Fears that terrorists might bomb the Smithsonian Institution's Air and Space Museum by detonating bomb-filled cars in its underground garage prompted a decision to close the garage to visitors, museum officials said yesterday.
Starting today, the museum will divert visitors to the open parking lot beside the National Museum of Natural History at 10th Street and Constitution Avenue NW, which museum officials acknowledge will inconvenience some visitors and lessen the number of available public parking spaces.
The Smithsonian also has decided to bar the public from the partially enclosed parking lot at the National Museum of American History.
The substitute lot at the Natural History Museum is next door to the American History Museum, but is across the Mall and about six blocks from the Air and Space Museum at Seventh Street and Independence Avenue NW.
"It is our responsibility to our many visitors to take all reasonable steps that will assure their safety in the nation's capital," said Smithsonian Secretary Robert Adams. "Elementary prudence dictates that underground public parking in this location constitutes an unnecessary risk."
Smithsonian officials said the decision was not prompted by a specific terrorist threat, but had been recommended by independent consultants. It is part of a much wider program tightening security procedures at Smithsonian buildings used by the public, and was set in motion by the bombing of the Marine barracks in Beirut in October 1983, Smithsonian officials said.
The closing stems from a heightened concern about underground parking areas in government buildings, they said. Until yesterday, the Air and Space Museum was one of the only government structures in the Washington area with an underground lot open to the public, officials said.
Other government buildings owned or operated by the General Services Administration generally bar most visitors from their underground parking areas, and admit only staff members and some outsiders with permits, said GSA spokesman Dale Bruce.
Starting today, only museum staff members will be allowed to park in the underground garage at Air and Space and the partially enclosed lot at the American History Museum.
On weekends until today, 496 parking spaces were available to the public at Air and Space, and 78 spaces at American History. Because of the loss of these public spaces, and a planned increase in weekend public parking at Natural History from 226 to 320, there will be an overall decrease in public parking at the three museums on weekends from 800 to 320, officials said.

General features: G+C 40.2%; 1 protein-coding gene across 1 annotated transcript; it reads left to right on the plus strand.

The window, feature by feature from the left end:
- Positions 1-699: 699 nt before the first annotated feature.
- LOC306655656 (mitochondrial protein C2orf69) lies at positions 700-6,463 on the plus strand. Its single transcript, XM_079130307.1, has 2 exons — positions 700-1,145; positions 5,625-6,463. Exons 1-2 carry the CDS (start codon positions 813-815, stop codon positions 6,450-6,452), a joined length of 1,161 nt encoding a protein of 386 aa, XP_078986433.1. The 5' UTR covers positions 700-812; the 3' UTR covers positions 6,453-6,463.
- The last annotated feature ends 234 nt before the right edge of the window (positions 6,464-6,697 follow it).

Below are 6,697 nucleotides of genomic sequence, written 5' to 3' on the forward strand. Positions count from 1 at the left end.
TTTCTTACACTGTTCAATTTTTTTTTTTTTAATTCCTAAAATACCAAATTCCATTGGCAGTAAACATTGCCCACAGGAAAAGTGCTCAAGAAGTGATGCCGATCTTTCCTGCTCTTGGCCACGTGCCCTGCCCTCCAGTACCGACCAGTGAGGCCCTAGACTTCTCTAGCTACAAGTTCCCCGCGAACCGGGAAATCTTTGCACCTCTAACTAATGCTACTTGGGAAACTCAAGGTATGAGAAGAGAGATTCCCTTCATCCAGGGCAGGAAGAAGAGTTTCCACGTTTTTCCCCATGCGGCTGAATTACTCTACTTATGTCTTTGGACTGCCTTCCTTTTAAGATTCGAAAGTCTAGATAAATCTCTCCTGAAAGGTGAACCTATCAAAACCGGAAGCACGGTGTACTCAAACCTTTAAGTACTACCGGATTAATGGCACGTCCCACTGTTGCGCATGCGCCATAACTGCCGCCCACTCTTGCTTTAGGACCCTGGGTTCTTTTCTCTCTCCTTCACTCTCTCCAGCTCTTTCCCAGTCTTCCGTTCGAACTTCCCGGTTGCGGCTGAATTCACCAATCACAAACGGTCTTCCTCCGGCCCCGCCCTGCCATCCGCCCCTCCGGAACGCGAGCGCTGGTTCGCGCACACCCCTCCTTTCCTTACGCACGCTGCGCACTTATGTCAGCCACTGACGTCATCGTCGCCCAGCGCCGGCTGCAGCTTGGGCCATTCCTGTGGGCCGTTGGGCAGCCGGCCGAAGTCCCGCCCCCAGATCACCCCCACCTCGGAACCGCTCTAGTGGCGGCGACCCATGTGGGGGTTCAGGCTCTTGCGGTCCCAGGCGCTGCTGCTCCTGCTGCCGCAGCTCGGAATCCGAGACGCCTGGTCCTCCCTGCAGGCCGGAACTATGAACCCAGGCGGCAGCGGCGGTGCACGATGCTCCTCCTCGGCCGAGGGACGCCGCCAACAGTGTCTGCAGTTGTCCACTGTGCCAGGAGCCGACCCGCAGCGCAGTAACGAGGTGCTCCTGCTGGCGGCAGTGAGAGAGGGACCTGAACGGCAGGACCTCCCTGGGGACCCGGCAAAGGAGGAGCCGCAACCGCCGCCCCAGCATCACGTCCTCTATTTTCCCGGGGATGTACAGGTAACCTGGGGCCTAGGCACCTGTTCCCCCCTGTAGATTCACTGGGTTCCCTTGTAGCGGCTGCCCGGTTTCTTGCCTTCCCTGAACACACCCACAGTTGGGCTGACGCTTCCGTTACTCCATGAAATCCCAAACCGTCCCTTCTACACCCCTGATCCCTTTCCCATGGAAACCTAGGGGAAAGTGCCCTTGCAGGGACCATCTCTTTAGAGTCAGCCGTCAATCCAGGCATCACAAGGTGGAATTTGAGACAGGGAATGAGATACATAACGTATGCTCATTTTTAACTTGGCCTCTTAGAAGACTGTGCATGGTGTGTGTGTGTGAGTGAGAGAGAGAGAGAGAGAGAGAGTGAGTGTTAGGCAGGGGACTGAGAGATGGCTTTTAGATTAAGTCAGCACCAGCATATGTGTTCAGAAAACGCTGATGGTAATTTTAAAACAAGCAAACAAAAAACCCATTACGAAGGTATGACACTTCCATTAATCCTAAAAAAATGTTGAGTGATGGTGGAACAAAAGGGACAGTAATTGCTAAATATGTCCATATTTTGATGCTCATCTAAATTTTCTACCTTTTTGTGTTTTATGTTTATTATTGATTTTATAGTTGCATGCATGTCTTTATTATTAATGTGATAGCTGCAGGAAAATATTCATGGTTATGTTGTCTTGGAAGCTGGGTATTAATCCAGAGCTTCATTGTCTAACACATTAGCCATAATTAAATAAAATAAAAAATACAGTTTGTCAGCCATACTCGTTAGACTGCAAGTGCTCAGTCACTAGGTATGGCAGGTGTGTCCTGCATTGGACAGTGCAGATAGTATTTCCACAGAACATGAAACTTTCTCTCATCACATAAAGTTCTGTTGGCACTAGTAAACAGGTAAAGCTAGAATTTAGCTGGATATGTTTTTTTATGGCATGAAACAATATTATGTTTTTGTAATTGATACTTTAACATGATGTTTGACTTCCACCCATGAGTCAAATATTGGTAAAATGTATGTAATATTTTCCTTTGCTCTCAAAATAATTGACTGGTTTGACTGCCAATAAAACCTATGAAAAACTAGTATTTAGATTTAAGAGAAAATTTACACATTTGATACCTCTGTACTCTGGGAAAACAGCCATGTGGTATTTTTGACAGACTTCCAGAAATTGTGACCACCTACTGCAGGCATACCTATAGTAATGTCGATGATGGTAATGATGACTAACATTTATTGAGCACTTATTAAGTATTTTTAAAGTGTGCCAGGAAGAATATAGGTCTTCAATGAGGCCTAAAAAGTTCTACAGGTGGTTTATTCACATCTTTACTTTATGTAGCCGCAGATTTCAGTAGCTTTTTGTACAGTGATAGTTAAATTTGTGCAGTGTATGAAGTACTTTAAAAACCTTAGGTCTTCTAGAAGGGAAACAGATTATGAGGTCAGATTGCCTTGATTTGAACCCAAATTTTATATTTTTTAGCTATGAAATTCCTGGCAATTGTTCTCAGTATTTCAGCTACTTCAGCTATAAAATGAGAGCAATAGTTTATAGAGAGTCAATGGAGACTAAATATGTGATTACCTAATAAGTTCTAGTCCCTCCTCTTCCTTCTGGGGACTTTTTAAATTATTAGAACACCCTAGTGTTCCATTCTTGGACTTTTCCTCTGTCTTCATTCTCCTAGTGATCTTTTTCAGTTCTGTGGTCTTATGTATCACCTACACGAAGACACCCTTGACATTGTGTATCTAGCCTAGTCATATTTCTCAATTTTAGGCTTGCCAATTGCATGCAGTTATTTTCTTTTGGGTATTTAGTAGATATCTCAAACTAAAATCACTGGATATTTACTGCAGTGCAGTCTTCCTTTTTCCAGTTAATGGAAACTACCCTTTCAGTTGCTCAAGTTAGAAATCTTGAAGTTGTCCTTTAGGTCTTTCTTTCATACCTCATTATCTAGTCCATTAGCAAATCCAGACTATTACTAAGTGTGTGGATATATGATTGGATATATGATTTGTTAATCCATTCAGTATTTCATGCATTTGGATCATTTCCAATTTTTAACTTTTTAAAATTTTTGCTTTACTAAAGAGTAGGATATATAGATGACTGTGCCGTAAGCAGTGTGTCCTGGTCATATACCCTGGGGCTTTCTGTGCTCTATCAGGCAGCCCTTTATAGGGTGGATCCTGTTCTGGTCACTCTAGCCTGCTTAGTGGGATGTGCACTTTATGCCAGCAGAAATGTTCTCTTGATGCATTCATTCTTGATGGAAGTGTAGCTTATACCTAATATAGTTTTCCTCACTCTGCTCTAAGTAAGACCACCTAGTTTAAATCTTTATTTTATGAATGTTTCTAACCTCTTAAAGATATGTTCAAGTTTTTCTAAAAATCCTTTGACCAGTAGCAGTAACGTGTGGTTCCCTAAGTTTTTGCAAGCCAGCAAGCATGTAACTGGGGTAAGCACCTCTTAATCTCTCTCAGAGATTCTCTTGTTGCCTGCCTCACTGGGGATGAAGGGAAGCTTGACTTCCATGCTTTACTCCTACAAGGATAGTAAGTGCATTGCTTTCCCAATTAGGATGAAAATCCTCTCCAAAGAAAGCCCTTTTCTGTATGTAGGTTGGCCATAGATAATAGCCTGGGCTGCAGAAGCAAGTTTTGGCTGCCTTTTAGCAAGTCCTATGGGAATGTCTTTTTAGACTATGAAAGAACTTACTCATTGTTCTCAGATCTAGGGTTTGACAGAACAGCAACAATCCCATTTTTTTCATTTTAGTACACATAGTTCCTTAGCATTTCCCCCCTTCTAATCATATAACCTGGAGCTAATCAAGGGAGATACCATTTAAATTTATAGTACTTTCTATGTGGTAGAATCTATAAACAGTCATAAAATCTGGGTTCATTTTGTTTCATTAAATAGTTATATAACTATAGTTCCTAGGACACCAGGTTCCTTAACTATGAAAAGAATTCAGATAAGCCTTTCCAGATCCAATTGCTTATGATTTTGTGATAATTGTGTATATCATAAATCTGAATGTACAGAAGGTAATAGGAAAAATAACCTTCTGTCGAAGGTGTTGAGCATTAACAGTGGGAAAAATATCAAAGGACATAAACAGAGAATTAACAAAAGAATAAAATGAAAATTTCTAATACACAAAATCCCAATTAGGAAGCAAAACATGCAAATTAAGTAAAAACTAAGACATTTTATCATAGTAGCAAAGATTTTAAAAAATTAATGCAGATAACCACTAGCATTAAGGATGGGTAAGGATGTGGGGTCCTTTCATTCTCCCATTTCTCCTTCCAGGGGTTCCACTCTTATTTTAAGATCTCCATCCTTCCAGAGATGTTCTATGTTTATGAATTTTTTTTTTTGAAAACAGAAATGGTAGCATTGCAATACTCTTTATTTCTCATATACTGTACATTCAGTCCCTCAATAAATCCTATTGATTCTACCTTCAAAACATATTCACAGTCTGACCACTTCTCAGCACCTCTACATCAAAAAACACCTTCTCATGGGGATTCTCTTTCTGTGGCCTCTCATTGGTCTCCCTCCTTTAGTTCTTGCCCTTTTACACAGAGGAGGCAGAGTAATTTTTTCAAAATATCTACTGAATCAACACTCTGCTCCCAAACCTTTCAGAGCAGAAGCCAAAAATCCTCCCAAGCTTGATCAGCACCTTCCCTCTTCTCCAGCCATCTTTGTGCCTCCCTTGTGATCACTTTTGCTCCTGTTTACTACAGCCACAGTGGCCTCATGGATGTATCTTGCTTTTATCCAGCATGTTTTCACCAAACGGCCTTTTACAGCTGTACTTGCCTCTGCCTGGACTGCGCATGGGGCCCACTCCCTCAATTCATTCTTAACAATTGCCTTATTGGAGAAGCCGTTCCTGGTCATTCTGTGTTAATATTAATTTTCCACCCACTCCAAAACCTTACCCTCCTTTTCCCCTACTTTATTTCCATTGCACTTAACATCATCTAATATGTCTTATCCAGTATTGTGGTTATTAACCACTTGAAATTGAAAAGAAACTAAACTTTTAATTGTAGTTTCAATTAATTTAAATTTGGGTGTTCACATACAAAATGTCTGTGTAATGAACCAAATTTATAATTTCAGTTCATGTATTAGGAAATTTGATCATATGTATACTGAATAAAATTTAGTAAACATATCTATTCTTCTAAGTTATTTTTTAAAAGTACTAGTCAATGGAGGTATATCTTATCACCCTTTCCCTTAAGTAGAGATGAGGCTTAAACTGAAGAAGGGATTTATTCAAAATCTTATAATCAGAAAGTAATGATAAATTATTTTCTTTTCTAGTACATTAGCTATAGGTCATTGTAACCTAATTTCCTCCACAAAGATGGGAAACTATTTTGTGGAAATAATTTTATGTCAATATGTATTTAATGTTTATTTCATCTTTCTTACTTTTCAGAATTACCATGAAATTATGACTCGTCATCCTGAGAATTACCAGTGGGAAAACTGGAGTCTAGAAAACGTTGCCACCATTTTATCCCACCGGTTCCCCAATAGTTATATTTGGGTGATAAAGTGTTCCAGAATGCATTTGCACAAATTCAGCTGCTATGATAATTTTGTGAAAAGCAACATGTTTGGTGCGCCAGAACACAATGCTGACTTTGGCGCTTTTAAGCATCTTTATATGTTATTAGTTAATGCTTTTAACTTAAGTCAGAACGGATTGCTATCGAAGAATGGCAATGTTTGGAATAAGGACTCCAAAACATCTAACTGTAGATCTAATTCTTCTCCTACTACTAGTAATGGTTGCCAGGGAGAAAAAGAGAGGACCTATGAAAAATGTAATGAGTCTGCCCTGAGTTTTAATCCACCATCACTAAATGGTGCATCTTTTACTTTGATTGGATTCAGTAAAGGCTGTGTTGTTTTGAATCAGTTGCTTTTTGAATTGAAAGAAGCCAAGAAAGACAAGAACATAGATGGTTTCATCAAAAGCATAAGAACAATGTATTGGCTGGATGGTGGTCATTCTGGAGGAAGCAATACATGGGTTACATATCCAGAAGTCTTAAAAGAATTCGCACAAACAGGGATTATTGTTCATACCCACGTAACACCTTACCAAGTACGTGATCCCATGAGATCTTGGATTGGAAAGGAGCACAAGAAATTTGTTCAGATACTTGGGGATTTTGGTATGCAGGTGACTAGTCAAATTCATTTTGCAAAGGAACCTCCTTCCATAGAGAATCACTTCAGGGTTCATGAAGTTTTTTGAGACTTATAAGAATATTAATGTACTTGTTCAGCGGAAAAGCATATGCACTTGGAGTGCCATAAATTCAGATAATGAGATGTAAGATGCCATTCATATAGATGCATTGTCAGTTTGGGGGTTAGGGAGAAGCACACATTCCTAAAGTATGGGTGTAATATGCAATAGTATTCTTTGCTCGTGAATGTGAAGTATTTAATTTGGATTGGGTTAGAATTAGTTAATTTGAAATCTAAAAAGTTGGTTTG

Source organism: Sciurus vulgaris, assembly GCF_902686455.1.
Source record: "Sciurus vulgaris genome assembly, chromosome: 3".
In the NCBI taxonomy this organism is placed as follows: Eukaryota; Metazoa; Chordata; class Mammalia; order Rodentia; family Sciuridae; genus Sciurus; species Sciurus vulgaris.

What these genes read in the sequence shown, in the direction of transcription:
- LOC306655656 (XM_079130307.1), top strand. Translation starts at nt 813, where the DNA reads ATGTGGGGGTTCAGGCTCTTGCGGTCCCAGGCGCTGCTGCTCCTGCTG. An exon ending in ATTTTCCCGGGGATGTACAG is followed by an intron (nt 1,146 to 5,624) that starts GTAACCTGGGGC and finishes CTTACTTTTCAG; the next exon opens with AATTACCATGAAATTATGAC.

On weekdays, when the numbers of visitors are lower, there will be a decrease from 367 to 320 spaces at the three museums.
"The dramatic impact is on the weekends," said Smithsonian spokeswoman Madeleine Jacobs. "It's an inconvenience, but we don't think it will affect tourism. The best way to get to the Mall is still by public transportation."
Smithsonian officials said that all museum staff members with parking permits will be able to park at one or another of the lots, and that there might be a slight increase in staff parking. Parking is a major concern in the Mall area, and government employes guard their parking passes, doled out under a complex system according to seniority, grade level and whether one drives in a car pool.
Officials said that the Smithsonian expects to lose revenue because of the closing of the lots to the public. Visitors had paid $1.50 an hour for the first three hours, and $1.75 an hour after that. The average visitors' payment was $5.25, museum spokesmen said.
There are at least five commercial parking lots within a few blocks of the museums that are generally less expensive, museum officials said.
There is an irony to the Smithsonian's decision to close the Air and Space Museum's parking lot, because the institution has been trying to promote the convenience of its underground parking since the museum opened 10 years ago, on July 1, 1976. On many weekends, cars lined up around the block to get into the lot.
"We anticipate confusion," Jacobs said. "We're really sorry we have to do it."